Wednesday, June 22, 2011

Interacting with Dolphins

It’s been a while since I’ve posted; sometimes things happen that you can’t talk about, and yet they weigh so constant on your mind that it keeps you from writing about anything else.

On March 1st, my ex-husband Chip died (more on that later), and this past weekend Mr. Man, Amanda and I went to the Florida Keys to scatter his ashes in the ocean he so loved, on what would have been his 51st birthday. While we were there, we spent time with a group of people who were, up to that point, strangers to us. This could have gone any number of ways; it could have been awkward or uncomfortable and possibly even confrontational; it wasn’t. Far from it, by the end of the first day we felt we had known each other for years, we all just connected.
Mr. Man, Lynn, Me, Amanda & Peggy
On Saturday we spent the morning at the Dolphin Research Center on Grassy Key where Peggy (an ex-girlfriend of Chip’s) works. Peggy is a truly remarkable, kind and genuine person. I think we were all a little nervous to be meeting for the aforementioned reasons, but we all hugged each other and immediately felt it was going to be okay. Peggy showed us around and went out of her way to make sure we had a good time; even getting us a private session with some dolphins and a trainer. This was an incredible experience for us all. The closest we’ve ever been to a dolphin is watching them swim off the shore of St. George Island in the Gulf of Mexico. How many times have I fantasized about swimming out to them; I’m sure I’m not alone in that regard.

Santini & her trainer
The dolphins are so eager to learn and respond to the encouragement of their human audience. We applauded, and laughed, and smiled until our faces hurt. We watched as Santini, a 24-year-old female born at DRC, interacted with small children and did tricks for us; jumping through the air, standing tall in the water, and speeding backwards on her tail. She was awesome! Her trainer would ask her to imitate us and then directed us to spin around; Tini spun around. We bent our knees and bobbed up and down; Tini bobbed up and down. We could have watched her all day.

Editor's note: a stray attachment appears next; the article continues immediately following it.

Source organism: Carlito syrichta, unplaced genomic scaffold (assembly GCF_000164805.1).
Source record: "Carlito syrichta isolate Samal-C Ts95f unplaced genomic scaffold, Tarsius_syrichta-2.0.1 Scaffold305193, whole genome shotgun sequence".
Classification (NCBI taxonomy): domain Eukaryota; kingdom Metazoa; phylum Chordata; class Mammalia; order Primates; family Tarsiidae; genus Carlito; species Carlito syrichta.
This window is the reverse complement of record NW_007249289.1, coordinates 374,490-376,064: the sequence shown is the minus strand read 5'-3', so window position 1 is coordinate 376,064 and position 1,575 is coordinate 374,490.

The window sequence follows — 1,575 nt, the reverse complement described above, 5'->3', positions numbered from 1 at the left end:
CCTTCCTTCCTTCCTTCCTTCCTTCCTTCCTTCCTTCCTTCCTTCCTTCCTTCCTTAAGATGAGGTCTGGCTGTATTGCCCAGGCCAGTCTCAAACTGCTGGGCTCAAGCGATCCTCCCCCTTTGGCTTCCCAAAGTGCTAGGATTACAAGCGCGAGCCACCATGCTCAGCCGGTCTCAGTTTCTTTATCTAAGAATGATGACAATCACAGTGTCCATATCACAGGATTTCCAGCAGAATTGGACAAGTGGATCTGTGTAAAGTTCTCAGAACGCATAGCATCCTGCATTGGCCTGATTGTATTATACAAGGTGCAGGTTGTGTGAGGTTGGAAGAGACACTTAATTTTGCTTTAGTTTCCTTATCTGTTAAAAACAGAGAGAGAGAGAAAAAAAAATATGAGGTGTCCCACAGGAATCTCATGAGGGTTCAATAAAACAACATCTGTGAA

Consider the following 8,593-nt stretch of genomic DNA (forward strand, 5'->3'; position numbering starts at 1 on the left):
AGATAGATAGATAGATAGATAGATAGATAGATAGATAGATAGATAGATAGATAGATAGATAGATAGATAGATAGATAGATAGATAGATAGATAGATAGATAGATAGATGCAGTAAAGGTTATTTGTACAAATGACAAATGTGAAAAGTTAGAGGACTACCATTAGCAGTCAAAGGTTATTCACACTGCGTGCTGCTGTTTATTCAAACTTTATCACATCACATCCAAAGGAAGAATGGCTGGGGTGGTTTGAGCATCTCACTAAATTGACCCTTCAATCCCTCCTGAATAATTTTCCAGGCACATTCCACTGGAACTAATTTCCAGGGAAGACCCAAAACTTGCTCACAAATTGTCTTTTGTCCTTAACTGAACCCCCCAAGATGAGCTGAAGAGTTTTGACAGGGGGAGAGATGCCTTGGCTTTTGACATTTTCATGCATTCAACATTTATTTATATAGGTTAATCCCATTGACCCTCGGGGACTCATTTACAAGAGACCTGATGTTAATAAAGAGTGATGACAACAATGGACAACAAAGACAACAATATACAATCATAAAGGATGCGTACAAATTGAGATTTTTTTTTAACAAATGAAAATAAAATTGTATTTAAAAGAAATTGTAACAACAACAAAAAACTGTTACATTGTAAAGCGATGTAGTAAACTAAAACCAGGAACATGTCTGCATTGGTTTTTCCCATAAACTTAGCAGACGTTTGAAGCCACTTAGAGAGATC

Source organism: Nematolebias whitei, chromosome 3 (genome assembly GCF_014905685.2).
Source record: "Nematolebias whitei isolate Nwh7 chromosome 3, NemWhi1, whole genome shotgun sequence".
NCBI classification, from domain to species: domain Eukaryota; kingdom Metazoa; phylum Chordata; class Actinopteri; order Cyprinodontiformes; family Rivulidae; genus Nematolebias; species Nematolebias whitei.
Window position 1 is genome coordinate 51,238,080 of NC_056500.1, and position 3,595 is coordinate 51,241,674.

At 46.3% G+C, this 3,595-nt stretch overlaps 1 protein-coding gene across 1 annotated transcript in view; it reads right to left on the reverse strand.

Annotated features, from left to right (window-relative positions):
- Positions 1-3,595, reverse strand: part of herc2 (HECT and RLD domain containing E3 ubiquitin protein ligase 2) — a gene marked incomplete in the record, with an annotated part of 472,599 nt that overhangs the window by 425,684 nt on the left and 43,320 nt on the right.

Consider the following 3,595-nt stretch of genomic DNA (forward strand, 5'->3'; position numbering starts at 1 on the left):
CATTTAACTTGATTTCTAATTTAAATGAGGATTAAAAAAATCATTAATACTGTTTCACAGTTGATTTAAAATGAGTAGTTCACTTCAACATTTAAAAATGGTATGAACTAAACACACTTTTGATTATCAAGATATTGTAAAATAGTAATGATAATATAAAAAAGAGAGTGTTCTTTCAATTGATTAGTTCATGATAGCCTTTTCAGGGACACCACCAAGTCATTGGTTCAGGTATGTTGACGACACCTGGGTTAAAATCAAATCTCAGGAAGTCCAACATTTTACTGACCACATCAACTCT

Santini watches to see what we will do next
Did you know that dolphins make all sounds through their blowhole? They only open their mouths when making sounds in imitation of humans. And you would never hear a dolphin call or make sounds above water in the wild.

During our private interaction, we met Merina and her seven-month-old son Flagler. If a dolphin isn’t enough to make you act like a drooling idiot, a baby dolphin certainly will. So cute! Everything the trainer asked Merina to do, Flagler would tag along and come back to the trainer for a reward of fish alongside his mother, squealing excitedly. He kept coming up to Amanda nose first and it was so hard for her to resist touching him as he was just inches away and so obviously wanted her attention, but the trainer asked that we refrain so that he can learn the proper way to approach a guest. Amanda showed great restraint and loved leaning down to talk to him almost nose-to-nose. We were able to touch Merina—they have a rather rubbery feel—as she passed under our hands. It was over all too quickly and we will forever be grateful to Peggy for adding beauty and friendship to what would have otherwise been a somber occasion.

Merina & Flagler
The center has a young male dolphin that was rescued from the BP oil leak in Louisiana—appropriately named Louie—injured and covered in oil. He was given only a 5% chance of survival but we watched as he worked with his trainer learning signals and seemed in excellent health. The center does great rehabilitation and research, and you can see just how much everyone loves these incredible animals.

Louie learns the ropes

No comments:

Post a Comment